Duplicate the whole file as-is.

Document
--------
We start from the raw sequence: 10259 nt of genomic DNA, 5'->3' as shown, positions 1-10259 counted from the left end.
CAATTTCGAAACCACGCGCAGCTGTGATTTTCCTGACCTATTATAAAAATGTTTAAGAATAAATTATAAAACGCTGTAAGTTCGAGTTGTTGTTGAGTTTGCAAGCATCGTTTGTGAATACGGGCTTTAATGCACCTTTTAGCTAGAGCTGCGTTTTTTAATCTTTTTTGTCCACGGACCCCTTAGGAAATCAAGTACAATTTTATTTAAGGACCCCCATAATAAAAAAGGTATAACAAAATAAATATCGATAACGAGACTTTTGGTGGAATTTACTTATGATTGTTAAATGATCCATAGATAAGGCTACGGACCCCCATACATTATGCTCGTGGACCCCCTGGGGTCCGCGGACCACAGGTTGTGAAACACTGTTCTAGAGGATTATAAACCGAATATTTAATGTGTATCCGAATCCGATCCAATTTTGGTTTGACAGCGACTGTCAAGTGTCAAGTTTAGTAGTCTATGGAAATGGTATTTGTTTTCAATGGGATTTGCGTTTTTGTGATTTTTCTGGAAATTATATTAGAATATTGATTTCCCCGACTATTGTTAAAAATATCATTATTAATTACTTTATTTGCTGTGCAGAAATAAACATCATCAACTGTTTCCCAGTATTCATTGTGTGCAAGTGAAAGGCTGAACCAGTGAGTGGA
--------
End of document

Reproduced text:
We start from the raw sequence: 10259 nt of genomic DNA, 5'->3' as shown, positions 1-10259 counted from the left end.
CAATTTCGAAACCACGCGCAGCTGTGATTTTCCTGACCTATTATAAAAATGTTTAAGAATAAATTATAAAACGCTGTAAGTTCGAGTTGTTGTTGAGTTTGCAAGCATCGTTTGTGAATACGGGCTTTAATGCACCTTTTAGCTAGAGCTGCGTTTTTTAATCTTTTTTGTCCACGGACCCCTTAGGAAATCAAGTACAATTTTATTTAAGGACCCCCATAATAAAAAAGGTATAACAAAATAAATATCGATAACGAGACTTTTGGTGGAATTTACTTATGATTGTTAAATGATCCATAGATAAGGCTACGGACCCCCATACATTATGCTCGTGGACCCCCTGGGGTCCGCGGACCACAGGTTGTGAAACACTGTTCTAGAGGATTATAAACCGAATATTTAATGTGTATCCGAATCCGATCCAATTTTGGTTTGACAGCGACTGTCAAGTGTCAAGTTTAGTAGTCTATGGAAATGGTATTTGTTTTCAATGGGATTTGCGTTTTTGTGATTTTTCTGGAAATTATATTAGAATATTGATTTCCCCGACTATTGTTAAAAATATCATTATTAATTACTTTATTTGCTGTGCAGAAATAAACATCATCAACTGTTTCCCAGTATTCATTGTGTGCAAGTGAAAGGCTGAACCAGTGAGTGGA